Virginia Tech News Story : https://vtnews.vt.edu/articles/2019/02/icat-creativecomputing.html
Inside HPC News Story:
The Institute for Creativity, Arts, and Technology (ICAT) had already forged a partnership with the university’s Division of Information Technology, which created a high-speed connection to its high-performance computing networks for the institute’s data-intensive projects in the Cube.
Virginia Tech’s Advanced Research Computing (ARC) group in the Division of Information Technology offers shared high-performance computing resources to support the Virginia Tech research community, as well as non-research users who need more high-end computing power than departmental systems can provide. Offering high-performance computing services on ARC’s clusters means the computational processing, management, and data storage needs are all serviced remotely.
Virginia Tech faculty Nathan Hall and Nicholas Polys presented strategies, technologies, and examples of durable 3D data at the Library of Congress' Born to be 3D event. The Twitter stream is here: https://twitter.com/hashtag/b2b3d
ARC Director of Visual Computing, Nicholas Polys, was busy this year at THE 45TH INTERNATIONAL CONFERENCE & EXHIBITION ON COMPUTER GRAPHICS AND INTERACTIVE TECHNIQUES (SIGGRAPH 2018)...
The VT Center for HCI posted this NEWS story and the international Web3D Consortium posted all of Dr. Polys' presentations HERE,
- Immersive Visualisation for Research, Science and Art
- Cartographic Visualization (Carto) BoF
- Scaling Up 3D Medical Applications for People Everywhere
- WebVR Evolution for a Larger Web
- Design Printing and Scanning: Web3D Makers Making More!
We have put up a channel in Vimeo that showcases the Broader Impacts of our HPC and Visualization work :
HPC Day Agenda
We are looking forward to seeing you at our Annual HPC Day event March 24 from 10am-5pm!
The event includes: a keynote by James Ahrens from LANL, a machine learning workshop, and faculty and student presentations.
Keynote: "Supercharging the Scientific Process Via Data Science at Scale"
Dr. James Ahrens is a senior research scientist at the Los Alamos National Laboratory (LANL). He is the founder and design lead of ParaView, a widely adopted visualization and data analysis package for large-scale scientific simulation data ( http://paraview.org). ParaView has had an extremely positive impact on the large-scale data analytic capabilities available to simulation scientists around the world. Dr. Ahrens graduated in 1989 with a B.S. in computer science from the University of Massachusetts and in 1996 with a Ph.D. in computer science from the University of Washington. At LANL, he is part of a data science team of twenty staff, postdocs and students. He is also a national leader of programmatic initiatives important to the United States Department of Energy's National Nuclear Security Administration and Office of Science. Dr. Ahrens is the Data Analysis and Visualization lead for the U.S. Exascale Computing Project and the general chair for this year’s IEEE Scientific Visualization conference to be held in Phoenix, AZ in early October.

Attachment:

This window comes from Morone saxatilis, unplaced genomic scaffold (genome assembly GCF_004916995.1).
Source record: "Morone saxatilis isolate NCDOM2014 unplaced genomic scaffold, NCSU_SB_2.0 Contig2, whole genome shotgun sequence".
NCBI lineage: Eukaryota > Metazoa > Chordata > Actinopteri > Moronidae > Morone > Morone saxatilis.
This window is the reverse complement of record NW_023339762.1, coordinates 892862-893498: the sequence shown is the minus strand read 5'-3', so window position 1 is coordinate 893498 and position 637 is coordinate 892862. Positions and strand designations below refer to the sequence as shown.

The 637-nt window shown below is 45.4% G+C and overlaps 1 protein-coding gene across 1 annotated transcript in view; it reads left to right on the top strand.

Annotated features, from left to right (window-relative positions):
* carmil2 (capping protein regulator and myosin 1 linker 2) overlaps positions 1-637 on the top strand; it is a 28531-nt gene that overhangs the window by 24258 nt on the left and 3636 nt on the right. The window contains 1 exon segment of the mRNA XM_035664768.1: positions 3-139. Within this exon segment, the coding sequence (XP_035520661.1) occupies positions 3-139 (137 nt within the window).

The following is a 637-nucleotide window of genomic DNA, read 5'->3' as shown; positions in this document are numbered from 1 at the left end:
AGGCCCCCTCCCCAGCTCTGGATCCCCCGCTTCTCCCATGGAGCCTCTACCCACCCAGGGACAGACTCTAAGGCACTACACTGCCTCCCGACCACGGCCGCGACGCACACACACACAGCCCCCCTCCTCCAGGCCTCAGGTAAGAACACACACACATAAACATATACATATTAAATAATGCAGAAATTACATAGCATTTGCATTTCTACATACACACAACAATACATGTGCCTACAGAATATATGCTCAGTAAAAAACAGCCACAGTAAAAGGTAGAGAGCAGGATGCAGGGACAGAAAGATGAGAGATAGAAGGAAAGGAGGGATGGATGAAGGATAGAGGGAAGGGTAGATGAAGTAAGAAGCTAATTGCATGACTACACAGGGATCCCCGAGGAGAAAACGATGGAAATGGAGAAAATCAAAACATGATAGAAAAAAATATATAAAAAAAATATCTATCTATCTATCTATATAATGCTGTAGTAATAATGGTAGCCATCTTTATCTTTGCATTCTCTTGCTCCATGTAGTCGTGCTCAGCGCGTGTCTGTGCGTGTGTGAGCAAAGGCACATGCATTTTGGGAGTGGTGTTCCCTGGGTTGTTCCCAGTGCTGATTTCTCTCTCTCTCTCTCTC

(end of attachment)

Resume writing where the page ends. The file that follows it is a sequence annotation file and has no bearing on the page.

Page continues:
ARC member Nicholas Polys helped organize a session at the CHCI Workshop Technology on the Trail on March 2-3. The session "From Experience to Abstraction and Back Again" discussed the challenges and opportunities for citizen science, especially the use of uncertain data to build new scientific models. The event was covered with an article in the Roanoke Times!
Featuring sessions on big data workflows, data visualization, data publishing, and reproducible research practices, the 2017 Big Data Science Workshop will also incorporate a brainstorming/strategy session aimed at improving research workflows, a networking breakfast, and lightning talks.
ARC's Nicholas Polys and Brian Marshall each presented. The event flyer is here:
Big Data Science Workshop